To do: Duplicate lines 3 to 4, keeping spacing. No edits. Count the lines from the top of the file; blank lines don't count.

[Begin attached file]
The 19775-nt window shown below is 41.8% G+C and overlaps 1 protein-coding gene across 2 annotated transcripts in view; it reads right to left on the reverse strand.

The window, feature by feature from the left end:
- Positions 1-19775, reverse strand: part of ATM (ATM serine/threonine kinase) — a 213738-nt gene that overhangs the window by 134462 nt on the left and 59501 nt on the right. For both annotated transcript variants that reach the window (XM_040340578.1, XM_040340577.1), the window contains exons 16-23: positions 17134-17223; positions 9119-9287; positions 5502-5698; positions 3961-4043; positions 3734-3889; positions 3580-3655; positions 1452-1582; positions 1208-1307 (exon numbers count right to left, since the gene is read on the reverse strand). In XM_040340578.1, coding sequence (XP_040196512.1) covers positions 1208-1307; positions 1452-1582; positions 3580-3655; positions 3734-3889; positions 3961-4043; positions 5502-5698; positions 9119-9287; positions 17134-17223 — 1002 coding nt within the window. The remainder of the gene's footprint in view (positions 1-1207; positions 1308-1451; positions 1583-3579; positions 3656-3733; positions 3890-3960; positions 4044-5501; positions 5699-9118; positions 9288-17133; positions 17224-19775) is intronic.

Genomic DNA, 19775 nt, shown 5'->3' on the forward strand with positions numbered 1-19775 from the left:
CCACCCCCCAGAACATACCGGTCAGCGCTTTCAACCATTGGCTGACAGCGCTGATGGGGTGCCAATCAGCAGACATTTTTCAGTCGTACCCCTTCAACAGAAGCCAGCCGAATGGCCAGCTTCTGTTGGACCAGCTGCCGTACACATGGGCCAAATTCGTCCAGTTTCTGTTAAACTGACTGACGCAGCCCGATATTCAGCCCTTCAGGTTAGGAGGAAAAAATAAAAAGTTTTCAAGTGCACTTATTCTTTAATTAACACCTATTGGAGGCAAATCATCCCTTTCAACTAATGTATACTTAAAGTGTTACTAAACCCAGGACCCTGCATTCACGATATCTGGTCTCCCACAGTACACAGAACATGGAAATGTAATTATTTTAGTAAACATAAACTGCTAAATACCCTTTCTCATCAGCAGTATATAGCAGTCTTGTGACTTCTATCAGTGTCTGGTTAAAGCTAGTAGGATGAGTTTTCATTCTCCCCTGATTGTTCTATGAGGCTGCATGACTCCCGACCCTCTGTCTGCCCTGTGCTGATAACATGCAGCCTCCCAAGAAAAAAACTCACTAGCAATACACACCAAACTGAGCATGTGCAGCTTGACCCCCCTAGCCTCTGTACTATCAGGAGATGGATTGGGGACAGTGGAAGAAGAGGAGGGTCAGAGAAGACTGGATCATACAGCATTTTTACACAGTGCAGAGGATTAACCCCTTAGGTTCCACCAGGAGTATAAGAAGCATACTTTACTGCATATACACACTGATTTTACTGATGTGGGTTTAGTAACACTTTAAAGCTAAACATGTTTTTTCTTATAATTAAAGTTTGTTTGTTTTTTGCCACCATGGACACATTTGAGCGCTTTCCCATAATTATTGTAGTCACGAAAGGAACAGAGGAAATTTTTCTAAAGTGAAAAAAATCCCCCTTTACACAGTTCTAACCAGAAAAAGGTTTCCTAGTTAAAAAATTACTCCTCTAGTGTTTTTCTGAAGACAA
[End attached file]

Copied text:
- Positions 1-19775, reverse strand: part of ATM (ATM serine/threonine kinase) — a 213738-nt gene that overhangs the window by 134462 nt on the left and 59501 nt on the right. For both annotated transcript variants that reach the window (XM_040340578.1, XM_040340577.1), the window contains exons 16-23: positions 17134-17223; positions 9119-9287; positions 5502-5698; positions 3961-4043; positions 3734-3889; positions 3580-3655; positions 1452-1582; positions 1208-1307 (exon numbers count right to left, since the gene is read on the reverse strand). In XM_040340578.1, coding sequence (XP_040196512.1) covers positions 1208-1307; positions 1452-1582; positions 3580-3655; positions 3734-3889; positions 3961-4043; positions 5502-5698; positions 9119-9287; positions 17134-17223 — 1002 coding nt within the window. The remainder of the gene's footprint in view (positions 1-1207; positions 1308-1451; positions 1583-3579; positions 3656-3733; positions 3890-3960; positions 4044-5501; positions 5699-9118; positions 9288-17133; positions 17224-19775) is intronic.

Genomic DNA, 19775 nt, shown 5'->3' on the forward strand with positions numbered 1-19775 from the left: